As I wrote about here, I worked with a coach during my last six months as a doctoral student at Cornell.
My coach taught me many things. One of the most useful tools she gave me was also the simplest: park downhill at the end of every workday.
My coach wasn't talking about driving. She wanted me to get into the habit of consciously noting my next steps. This is what she called 'parking downhill.'
I've been following her advice for nearly a decade and it's made a big difference in my workflow.
When I park downhill, I can jump right back into productive mode. I simply release the handbrake and start rolling.
…instead of sitting there, not remembering where I left off…
…and then checking Facebook, LinkedIn, and my emails in an attempt to “warm-up” my brain….
… until I realize I’ve lost (at least) an hour of my best working time to online distractions.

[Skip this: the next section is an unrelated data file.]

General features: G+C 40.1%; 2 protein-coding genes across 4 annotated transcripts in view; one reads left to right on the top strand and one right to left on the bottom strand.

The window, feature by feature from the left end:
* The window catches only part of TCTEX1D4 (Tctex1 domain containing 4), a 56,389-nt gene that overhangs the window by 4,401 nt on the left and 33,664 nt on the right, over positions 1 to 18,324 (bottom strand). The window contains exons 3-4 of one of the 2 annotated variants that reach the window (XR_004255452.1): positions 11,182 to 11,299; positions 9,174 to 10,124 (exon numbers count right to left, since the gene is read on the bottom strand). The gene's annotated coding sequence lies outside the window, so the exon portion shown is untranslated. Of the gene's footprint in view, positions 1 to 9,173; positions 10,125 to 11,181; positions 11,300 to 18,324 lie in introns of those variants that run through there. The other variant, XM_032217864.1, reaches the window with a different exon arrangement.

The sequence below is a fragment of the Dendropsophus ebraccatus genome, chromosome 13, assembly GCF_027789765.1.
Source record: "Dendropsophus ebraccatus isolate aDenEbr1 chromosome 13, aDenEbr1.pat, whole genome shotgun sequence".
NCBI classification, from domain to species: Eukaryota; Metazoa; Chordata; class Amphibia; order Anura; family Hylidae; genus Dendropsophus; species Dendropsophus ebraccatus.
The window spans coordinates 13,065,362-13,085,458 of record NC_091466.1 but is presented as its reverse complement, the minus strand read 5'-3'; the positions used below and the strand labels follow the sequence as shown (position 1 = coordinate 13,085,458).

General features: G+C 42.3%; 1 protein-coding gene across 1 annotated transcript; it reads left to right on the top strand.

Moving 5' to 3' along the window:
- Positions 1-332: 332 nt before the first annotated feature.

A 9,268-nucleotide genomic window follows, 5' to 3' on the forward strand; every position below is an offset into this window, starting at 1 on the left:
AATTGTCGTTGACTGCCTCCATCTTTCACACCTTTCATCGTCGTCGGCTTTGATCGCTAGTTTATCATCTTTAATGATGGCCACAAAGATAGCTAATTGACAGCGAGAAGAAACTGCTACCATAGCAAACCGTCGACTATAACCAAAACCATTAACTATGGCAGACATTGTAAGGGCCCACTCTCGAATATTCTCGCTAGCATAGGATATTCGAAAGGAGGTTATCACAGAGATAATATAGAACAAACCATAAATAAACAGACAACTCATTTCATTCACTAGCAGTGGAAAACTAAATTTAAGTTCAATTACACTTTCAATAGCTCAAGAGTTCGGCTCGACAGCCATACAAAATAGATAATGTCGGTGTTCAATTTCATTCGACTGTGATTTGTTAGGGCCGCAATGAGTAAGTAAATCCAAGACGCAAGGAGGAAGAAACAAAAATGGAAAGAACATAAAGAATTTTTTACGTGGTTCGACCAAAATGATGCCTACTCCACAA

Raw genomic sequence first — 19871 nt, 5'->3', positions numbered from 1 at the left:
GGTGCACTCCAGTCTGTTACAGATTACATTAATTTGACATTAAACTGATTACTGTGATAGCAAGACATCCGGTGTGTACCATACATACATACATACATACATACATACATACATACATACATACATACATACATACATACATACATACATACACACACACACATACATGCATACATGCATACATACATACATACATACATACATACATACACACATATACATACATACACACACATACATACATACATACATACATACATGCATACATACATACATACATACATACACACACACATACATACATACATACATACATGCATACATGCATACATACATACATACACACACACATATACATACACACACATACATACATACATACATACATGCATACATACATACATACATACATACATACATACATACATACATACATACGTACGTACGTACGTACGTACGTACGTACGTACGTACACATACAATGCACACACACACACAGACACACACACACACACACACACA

That’s why consciously and deliberately ending my work session has been such a powerful practice for me.
It creates a buffer against distractions.
It builds a direct onramp to productive mode (pardon the driving pun, I couldn’t resist).
And I get the added benefit of establishing a clear boundary between work and rest, which is great for my mental health. (For more on this topic click here).
In the past few years, I've taken it to the next level by also establishing a short ‘warm-up’ ritual. I now start my day by identifying my goals and making a rough schedule for the hours ahead.
Want to try it out? Check out my PLAN YOUR DAY WORKSHEET. It guides you through a series of simple questions that will help you deliberately start and end your workday.
Try it out and let me know what you think.